AMD Radeon R-200 series review roundup

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AMD’s new Radeon R-200 series has launched and it is the start of the company’s journey into the gaming industry dominated on the console side by Radeon graphics cards. In this article we’ll take a look at the specifications of the new cards as well as see what reviewers have been saying about them.

The lineup today is not based on the new Hawaii chips. Those will be fully detailed on 15 October, which gives reviewers time to get to grips with the hardware and fully flesh out their reviews and complete all their testing. The cards on offer today are rebrands of cards from the outgoing Radeon HD7000 series.

Despite the architectural similarities, the thing that has most changed is the launch price. The R9 280X starts at $299, the R9 270X starts at $199, and the R7 260X starts at $139. With the exception of the R7 260X, Nvidia has no counters for the new cards today and will have to do some serious price drops to compete.

Radeon HD7970 GHz Edition Radeon R9 280X Radeon HD7870 GHz Edition Radeon R9 270X Radeon HD7790 GHz Edition
Radeon R7 260X
Stream processors
 2048 2048  1280 1280  896 896
Raster Operators
 32 32  32 32  16 16
Clock speed  1000MHz 820MHz  1000MHz 1000MHz  1000MHz 1100MHz
Boost speed  1050MHz 1000MHz  — 1050MHz  —  —
Memory speed  1500MHz 1375MHz  1200MHz 1400MHz  1500MHz 1625MHz
VRAM buffer  3GB 3GB  2GB 2GB  1GB 2GB
Bus width  384-bit 384-bit  256-bit 256-bit  128-bit 128-bit
AMD TrueAudio support
 No No  No No  No Yes
TDP  250W 250W  180W 180W  115W 115W
Launch price  $499 $299  $349 $199  $149 $139

The new cards basically chop off a lot from the original launch price and are pretty similar to their outgoing cousins. There are differences in clock speeds for both the GPU and memory. In the case of the R7 260X and the R9 270X, this makes the cards both cheaper and much faster, but the R9 280X is actually a tad slower than the GD7970 GHz Edition.

This is so that value-seekers will buy remaining stock of the HD7970 but also so that AMD has open space in its product stack for newer and better cards. As far as the competition goes, the table below shows which Geforce cards that AMD is targeting with the R-200 series.

Graphics card
Geforce GTX760
Radeon R9 280X Geforce GTX660
Radeon R9 270X Geforce GTX650 Ti Boost
Radeon R7 260X
Stream processors
1152 2048 960 1280 768 896
Raster Operators
32 32 32 32 24 16
Clock speed 980MHz 820MHz 980MHz 1000MHz 980MHz 1100MHz
Boost speed 1032MHz 1000MHz 1032MHz 1050MHz 1032MHz
Memory speed 1502MHz 1500MHz 1502MHz 1400MHz 1502MHz 1625MHz
VRAM buffer 2GB 3GB 2GB 2GB 2GB 2GB
Bus width 256-bit 384-bit 192-bit 256-bit 192-bit 128-bit
TDP 170W 250W 140W 180W 134W 115W
Launch price $249 $299 $229 $199 $169 $139

The R9 280X is only $50 more than the GTX760 but offers performance that can approach a GTX770, which costs on average $100 more. It isn’t as power-efficient as the GTX760 but that’s acceptable considering it is a big value play for AMD. The GTX660 is likewise trampled by the R9 270X and actually comes pretty close in terms of power usage.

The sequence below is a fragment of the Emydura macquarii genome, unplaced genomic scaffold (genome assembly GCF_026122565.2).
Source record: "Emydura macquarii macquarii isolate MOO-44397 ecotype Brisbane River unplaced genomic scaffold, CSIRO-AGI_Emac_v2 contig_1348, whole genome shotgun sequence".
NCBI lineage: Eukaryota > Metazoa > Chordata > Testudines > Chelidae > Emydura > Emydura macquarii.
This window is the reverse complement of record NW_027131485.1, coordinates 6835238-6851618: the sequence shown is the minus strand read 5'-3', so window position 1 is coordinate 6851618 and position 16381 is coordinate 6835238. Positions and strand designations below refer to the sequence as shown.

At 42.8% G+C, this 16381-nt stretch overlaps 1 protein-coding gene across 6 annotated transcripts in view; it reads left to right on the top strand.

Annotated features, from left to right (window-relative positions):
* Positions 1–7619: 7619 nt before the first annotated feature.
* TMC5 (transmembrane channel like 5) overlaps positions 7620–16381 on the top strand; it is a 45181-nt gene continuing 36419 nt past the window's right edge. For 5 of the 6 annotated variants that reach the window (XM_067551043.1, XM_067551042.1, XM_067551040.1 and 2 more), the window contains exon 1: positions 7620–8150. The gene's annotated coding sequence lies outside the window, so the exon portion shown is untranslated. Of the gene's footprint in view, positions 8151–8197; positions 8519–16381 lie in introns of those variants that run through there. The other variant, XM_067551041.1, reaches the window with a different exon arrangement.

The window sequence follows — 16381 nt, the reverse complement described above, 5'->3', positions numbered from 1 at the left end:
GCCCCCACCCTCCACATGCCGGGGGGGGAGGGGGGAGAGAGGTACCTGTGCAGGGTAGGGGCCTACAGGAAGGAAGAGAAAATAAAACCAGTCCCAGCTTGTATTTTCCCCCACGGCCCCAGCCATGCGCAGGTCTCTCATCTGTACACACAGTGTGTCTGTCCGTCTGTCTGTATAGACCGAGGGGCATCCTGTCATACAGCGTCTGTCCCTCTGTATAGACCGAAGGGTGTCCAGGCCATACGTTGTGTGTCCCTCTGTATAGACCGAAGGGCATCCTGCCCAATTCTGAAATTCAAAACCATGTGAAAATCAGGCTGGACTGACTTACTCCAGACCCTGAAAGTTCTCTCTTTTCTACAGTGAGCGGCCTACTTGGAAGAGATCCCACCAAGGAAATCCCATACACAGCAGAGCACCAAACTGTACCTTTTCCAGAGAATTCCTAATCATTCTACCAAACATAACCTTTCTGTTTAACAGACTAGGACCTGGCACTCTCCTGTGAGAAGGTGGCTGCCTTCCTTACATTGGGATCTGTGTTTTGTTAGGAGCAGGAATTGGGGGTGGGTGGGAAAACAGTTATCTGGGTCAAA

The only card that doesn’t offer the same benefit is the R7 260X. Based off Bonaire, which powered the Radeon HD7790, it loses out in both performance and efficiency compared to the GTX650 Ti Boost, but perhaps AMD will have an answer to that card in the future.

The benchmarks show this almost precisely, although the only outlier in PC Perspective’s tests is Skyrim, which might be memory frequency-sensitive in the areas they were using for benchmarking. That being said, the R9 280X is not only cheaper for AMD to make, its also much cheaper than the GTX770 it typically hangs with.

What the reviews say:

PC Perspective gave the Radeon R9 280X and the R9 270X both Silver awards, citing their solid performance at a lower price than their Geforce competitors as a key point to their success.

The R7 260X had an honorable mention, but isn’t as competitive with the GTX650 Ti Boost as was expected. PC Perspective also noted that the cards don’t win Gold awards just because of lingering issues with frame-rating on Eyefinity and older games.

Tom’s Hardware welcomed the rebranding and price drops because it put AMD in a stronger overall position in the market. They awarded the R9 280X the Smart Buy award, but felt that the R9 270X and the R7 260X weren’t special enough to be a better choice than the HD7870 and the HD7790.

Anandtech were hesitant to give the new cards any awards because the R-200 series doesn’t yet qualify for the Never Settle Forever bundle. This is a calculated effort, they say, to get stock of the HD7000 series out before they can do bundles on the new cards again. Anandtech liked the performance on offer at lower prices, however.

TechpowerUp liked all three cards but noted that the R9 270X and the R7 260X needed price drops to be truly attractive. They reviewed a non-reference version of the R9 280X and were disappointed in the cooler’s performance, which was made by MSI. They did caution users to not expect high overclocking headroom even though the cards may be theoretically able.

Hexus awarded the R9 280X and the R9 270X with their Good Value award and noted that the reference coolers are well-made and perform on par with reference designs from Nvidia.

Sources: PC Perspective, Tom’s Hardware, Anandtech, TechpowerUp, Hexus

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AMD Radeon R-200 series review roundup

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